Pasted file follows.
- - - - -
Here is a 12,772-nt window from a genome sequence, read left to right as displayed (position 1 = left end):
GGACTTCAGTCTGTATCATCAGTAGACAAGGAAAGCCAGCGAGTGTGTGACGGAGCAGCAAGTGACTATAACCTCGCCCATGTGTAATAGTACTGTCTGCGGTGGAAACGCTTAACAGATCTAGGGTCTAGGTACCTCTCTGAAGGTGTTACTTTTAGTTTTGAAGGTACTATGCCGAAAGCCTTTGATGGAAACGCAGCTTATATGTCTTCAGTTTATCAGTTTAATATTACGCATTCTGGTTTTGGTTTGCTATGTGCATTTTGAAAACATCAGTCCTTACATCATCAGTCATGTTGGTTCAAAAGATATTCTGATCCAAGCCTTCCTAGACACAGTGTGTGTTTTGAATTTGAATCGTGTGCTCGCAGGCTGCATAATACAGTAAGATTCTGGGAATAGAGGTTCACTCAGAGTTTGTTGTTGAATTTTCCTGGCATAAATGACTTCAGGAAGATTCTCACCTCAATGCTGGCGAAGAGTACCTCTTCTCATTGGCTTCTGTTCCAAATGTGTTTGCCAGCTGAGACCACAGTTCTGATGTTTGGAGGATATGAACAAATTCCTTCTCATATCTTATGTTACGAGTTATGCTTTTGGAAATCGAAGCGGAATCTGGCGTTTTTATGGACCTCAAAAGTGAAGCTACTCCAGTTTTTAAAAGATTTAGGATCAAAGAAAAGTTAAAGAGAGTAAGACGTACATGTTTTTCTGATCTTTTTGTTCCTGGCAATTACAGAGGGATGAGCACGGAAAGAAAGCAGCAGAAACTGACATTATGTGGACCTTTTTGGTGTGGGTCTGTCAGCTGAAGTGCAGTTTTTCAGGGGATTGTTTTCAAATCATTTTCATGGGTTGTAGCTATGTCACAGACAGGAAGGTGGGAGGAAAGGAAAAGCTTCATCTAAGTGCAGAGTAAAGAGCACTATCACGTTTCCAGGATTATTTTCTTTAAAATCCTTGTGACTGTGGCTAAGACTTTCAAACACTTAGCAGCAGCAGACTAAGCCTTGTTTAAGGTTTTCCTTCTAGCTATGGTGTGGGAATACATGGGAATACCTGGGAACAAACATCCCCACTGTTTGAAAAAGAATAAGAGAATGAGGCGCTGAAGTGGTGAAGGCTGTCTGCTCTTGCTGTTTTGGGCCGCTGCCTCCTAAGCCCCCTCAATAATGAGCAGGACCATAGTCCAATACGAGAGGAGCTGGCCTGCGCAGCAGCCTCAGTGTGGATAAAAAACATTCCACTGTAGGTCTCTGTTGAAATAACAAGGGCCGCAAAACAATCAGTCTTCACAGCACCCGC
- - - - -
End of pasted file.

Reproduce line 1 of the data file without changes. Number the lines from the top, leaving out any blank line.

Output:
Here is a 12,772-nt window from a genome sequence, read left to right as displayed (position 1 = left end):